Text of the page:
• The use of recessed teeth 34 minimizes the frictional wear on the teeth 34 vis-à-vis the guide 18 as the handrail 10 slides along the escalator system. The handrail 10 is advanced in the longitudinal direction by the drive means 20 which is adapted to drivingly engage the teeth 34 within the groove 36. Additionally, this embodiment can be formed effectively by forming a series of recesses in the inner layer 22 of a handrail, so as in effect to leave a series of teeth flush, or just below the bottom fabric surface 80 of the handrail.
  • In this second embodiment, the slider fabric is shown as not extending into the groove 38, i.e. as two strips on either side. However, the slider fabric 80 could extend into the groove 38 at least up to the edge of the teeth 34. It could even cover the teeth 34, to at least some extent.
  • The handrail 10 made in accordance with the second embodiment of the present invention may be used to retrofit a conventional escalator. Typically, the guide on a conventional escalator has a generally planar surface that contacts the flat inner surface of the handrail. The teeth 34 are recessed into the inner layer 22 and below the level of the fabric slider surface 80 and are therefore able to slide smoothly along the planar surface of the conventional guide 18. Since the replacement of the original guide is not necessary, the costs associated with the conversion of a conventional escalator to a positive drive system would be limited.
  • Alternatively, a conventional handrail may be retrofitted using a toothed strip 48 attached to a C-shaped handrail 110. As shown in FIGS. 6 and 7, the toothed strip 48 comprises a plurality of teeth 34 extending generally perpendicularly from a backing portion 50. The backing portion 50 has an attachment surface 52 that can be attached or adhered to an inner surface 36 or bottom fabric surface 80 of the standard handrail 110. By this design, a conventional escalator can be converted to a positive drive handrail system efficiently and cost effectively using the toothed strip 48 and a suitable drive means. This would require modification of the guide along the length of the escalator.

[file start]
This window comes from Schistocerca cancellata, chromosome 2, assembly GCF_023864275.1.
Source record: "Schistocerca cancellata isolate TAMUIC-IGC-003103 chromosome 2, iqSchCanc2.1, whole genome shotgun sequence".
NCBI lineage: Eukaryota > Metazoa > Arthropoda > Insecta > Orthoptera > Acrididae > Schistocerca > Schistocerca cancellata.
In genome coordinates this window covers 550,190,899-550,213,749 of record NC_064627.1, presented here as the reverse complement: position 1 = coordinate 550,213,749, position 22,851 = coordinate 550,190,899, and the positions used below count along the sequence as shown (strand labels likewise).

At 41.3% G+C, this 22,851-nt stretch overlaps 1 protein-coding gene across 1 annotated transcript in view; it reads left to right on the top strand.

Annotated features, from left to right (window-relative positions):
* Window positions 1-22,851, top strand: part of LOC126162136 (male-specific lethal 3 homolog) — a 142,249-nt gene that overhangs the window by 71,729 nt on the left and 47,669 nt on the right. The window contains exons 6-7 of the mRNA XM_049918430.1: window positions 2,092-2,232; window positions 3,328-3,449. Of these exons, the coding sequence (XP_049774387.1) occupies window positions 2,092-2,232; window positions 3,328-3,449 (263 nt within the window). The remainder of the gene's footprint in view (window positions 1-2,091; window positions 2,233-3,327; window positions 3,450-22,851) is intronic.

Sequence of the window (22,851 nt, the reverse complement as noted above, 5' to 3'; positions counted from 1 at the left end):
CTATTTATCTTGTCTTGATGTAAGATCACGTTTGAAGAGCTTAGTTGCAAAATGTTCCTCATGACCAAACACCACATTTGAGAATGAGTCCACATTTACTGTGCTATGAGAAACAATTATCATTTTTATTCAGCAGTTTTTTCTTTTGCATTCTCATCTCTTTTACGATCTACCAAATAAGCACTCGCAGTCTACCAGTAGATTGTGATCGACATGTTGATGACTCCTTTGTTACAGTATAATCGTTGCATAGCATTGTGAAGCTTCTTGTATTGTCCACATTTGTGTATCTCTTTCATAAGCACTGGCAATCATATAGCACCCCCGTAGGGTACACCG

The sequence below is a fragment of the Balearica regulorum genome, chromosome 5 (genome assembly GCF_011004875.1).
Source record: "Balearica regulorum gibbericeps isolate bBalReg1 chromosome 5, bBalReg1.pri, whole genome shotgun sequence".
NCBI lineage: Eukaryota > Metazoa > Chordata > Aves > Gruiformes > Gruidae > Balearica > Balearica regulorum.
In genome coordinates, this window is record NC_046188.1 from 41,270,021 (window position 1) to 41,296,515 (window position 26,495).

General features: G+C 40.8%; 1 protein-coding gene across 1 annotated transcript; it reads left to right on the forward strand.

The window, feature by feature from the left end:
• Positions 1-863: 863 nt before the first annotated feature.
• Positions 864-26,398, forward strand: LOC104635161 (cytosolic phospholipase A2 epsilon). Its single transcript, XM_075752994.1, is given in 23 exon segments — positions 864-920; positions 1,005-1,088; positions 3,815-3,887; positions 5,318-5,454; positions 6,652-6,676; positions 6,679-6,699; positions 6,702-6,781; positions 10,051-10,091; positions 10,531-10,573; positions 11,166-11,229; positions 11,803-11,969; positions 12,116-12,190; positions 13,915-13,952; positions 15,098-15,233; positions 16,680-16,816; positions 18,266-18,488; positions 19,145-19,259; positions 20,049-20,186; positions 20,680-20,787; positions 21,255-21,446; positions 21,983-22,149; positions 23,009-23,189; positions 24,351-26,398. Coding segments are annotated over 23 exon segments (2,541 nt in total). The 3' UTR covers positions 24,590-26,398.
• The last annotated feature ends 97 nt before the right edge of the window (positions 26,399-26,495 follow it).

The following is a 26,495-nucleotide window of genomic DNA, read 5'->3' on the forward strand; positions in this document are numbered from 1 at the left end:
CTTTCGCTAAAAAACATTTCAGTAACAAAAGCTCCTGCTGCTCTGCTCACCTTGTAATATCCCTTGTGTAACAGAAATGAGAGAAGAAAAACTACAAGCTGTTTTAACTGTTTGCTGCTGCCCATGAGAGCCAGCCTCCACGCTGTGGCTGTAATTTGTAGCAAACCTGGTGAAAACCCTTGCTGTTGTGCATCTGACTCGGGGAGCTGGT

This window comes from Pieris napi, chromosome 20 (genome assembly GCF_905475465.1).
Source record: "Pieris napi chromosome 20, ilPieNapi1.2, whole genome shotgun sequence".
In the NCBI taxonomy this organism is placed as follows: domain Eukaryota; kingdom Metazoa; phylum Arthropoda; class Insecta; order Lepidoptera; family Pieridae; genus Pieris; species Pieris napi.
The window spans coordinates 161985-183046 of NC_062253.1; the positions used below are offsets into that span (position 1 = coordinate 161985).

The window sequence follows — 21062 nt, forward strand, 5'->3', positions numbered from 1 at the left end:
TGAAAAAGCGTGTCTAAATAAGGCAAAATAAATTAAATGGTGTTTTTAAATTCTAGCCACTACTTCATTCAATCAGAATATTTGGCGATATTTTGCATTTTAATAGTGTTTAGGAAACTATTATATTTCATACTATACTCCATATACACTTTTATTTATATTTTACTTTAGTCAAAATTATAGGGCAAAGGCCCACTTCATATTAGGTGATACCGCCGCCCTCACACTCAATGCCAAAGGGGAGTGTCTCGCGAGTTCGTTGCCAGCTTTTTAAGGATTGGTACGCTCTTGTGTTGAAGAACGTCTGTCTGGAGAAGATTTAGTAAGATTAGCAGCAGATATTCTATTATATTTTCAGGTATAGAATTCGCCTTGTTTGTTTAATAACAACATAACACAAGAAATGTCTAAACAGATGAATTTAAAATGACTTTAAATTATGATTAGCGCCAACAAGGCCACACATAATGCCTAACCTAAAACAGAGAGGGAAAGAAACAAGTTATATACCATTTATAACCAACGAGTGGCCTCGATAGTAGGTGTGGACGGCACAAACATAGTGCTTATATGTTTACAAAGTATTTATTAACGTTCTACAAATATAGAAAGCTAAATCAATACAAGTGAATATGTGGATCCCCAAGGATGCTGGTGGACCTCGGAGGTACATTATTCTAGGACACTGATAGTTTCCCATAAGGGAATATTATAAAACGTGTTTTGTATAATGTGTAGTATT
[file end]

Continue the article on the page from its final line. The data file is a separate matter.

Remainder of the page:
• Reference will now be made to FIG. 8 which illustrates a drive means 20 for use with the handrail 10 of the present invention. The drive means 20 may comprise a drive wheel 54 having a plurality of teeth 56 and recesses 58 and a drive shaft 60 forming an axis of rotation. The teeth 56 and recesses 58 are formed on an outer surface 62 of the drive wheel 54 and extend generally radially from the axis. The recesses 58 are adapted to engagingly receive the teeth 34 provided on the handrail 10 so as to positively drive the handrail 10 in a forward or reverse direction. Preferably, the size and circumferential spacing of the cogs or teeth 56 and recesses 58 correspond to the associated teeth 34 on the handrail 10. The teeth 56 can have any standard profile and can be involute in form.
  • The use of a positive drive handrail system minimizes the need for large amounts of normal or engagement force being applied to the surface of the handrail to create enough friction between the inner surface of the handrail and the drive means to properly advance the handrail. Additionally, the minimization of slippage will ensure that the handrail 10 and the escalator stairs travel at the same speed.
  • It is noted that the drive wheel 54 is preferably provided with a tread of rubber or other elastomer of suitable hardness and wear resistance to increase the coefficient of friction between it and the handrail and reduce slippage.